Story Rating: 4 stars
Audio Rating: 4 stars
Narrator: Matthew Lloyd Davies
Length: 7 hours, 31 minutes
Twenty-three-year-old Joel is in his second year as a high school teacher, and happily co-parenting his three-year-old daughter, Evie, with his best friend, Claire. Joel met Claire in college, and a bit of experimentation resulted in Evie, but Joel was certain he was gay right when they decided they were better friends than lovers. Joel and Claire live apart, but have defined care times, and it’s a successful plan for them. Joel has been dating Dan, a 19-year-old barista, but it’s not serious. Joel knows Dan has hook-ups on the many nights he goes out when Joel is home caring for Evie.
This works at the moment, but Joel’s whole world turns inside out when Claire dies suddenly and he becomes Evie’s sole custodial parent. Joel’s mother died a few years back, and he has few other family members on which to lean, so he’s very much adrift after Claire dies. Joel’s protectiveness morphs into paranoia, and he can’t feel safe leaving Evie with anyone—even his trusted sister, or Claire’s parents. And, that means fun with Dan becomes a challenge.
While in the midst of his grief and shock, Joel encounters Liam, a nurse at the hospital where Claire died. Liam’s a solid man looking for a man to truly love him. He’s a little older, and has also survived intense grief, having lost his dear brother a few years back. His last boyfriend was a cheater, and Liam’s unwilling to play games. He’s a dear man, though, and he really tries hard to be a good friend to both Joel and Evie, who are both kind of lonely. Joel feels like Liam might be too good to be true, and he’s nervous about how attached Evie might be getting. What if Liam thinks it’s too much trouble to date Joel? Can Joel and Evie survive losing another person in their lives?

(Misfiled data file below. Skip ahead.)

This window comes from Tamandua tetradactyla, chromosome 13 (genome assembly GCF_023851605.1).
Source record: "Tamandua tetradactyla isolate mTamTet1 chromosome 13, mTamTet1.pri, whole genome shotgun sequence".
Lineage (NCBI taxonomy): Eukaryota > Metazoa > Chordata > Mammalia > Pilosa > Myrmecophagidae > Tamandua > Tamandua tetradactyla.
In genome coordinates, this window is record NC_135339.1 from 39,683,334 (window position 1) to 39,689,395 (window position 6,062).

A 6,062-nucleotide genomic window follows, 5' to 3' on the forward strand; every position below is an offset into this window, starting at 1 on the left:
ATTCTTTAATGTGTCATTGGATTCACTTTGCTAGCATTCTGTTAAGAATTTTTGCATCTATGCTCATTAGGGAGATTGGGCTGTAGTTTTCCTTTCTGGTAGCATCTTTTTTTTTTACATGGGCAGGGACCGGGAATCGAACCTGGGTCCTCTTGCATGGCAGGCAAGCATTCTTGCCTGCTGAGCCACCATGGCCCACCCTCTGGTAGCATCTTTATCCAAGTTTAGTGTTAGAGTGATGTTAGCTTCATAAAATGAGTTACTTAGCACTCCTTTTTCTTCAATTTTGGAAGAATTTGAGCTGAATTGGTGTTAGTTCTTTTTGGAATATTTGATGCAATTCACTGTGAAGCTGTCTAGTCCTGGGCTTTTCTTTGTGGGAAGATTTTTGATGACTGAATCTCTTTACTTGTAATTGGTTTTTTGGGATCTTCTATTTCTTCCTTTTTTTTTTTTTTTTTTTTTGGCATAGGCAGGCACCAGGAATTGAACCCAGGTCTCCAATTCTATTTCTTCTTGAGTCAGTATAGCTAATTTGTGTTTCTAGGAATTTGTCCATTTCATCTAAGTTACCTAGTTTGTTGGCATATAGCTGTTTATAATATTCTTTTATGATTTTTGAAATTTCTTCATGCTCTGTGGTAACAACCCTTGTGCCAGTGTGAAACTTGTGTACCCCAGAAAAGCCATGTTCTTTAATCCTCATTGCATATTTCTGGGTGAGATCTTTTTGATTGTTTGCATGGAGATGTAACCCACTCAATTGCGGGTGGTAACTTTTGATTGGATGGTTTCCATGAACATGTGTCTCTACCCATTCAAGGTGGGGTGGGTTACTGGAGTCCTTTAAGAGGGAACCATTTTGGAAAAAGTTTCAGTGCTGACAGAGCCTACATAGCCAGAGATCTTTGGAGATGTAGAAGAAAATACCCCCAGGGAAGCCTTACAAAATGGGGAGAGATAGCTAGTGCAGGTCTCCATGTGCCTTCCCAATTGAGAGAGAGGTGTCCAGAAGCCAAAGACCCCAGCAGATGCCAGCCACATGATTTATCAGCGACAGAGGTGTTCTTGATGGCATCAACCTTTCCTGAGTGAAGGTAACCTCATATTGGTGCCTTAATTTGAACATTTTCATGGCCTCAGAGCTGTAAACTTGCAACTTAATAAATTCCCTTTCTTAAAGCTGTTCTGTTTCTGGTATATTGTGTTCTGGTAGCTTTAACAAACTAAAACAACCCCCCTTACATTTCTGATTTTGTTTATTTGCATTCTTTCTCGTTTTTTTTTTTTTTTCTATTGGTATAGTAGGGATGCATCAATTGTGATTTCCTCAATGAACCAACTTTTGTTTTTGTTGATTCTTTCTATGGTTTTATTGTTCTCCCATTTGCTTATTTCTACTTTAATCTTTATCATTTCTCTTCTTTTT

This one was a bit of a slow starter, for me. It’s also really sad in the beginning and leading up to the climax because of Joel losing Claire. I didn’t actually know how Joel would end up being Evie’s sole parent before I got into the book, so I was anticipating tragedy. Likewise, Joel’s relationship with Dan seemed to be doomed from the start. This made for an anxious listen, as I stoically chugged along. The narrator, Matthew Lloyd Davies, does a good job with the voices and all, but I will admit to increasing the reading speed; I think that was a bit of self-preservation, me wanting to get the sad bits managed as soon as possible. Readers can expect a somber read, in print or audio, and the narration was appropriate in pace and tone. There are a few female voices here, notably Claire, Evie, and Joel’s sister, and they all sounded distinct, as do the male ones. Joel’s heartbrokenness and exhaustion were easy to hear through the narration, and his tentativeness to really engage with Liam was also audible.
Joel’s relationship with Evie is tender and sweet; he’s a committed dad and he does the job well. Liam is caught in a bad spot, actually, because Dan exited abruptly, Claire too, and Evie is getting a bit confused about what’s going on in her dad’s life. Dan wasn’t a bad guy, it was just a bad fit for him and Joel, and Claire dying revealed that. But, Joel isn’t sure it’s wise to fall into a new relationship so soon after Dan, and with the grief of Claire still fresh. He makes some poor, but understandable, decisions and it means he has some groveling to do once he wises up. In the end, Joel learns to embrace real love, and it helps him be a better father and partner. The ending is a bit rushed on the reconciliation, but the epilogue ensures we know life has moved on in the best possible way.
A review copy of this book was provided by Dreamspinner Press.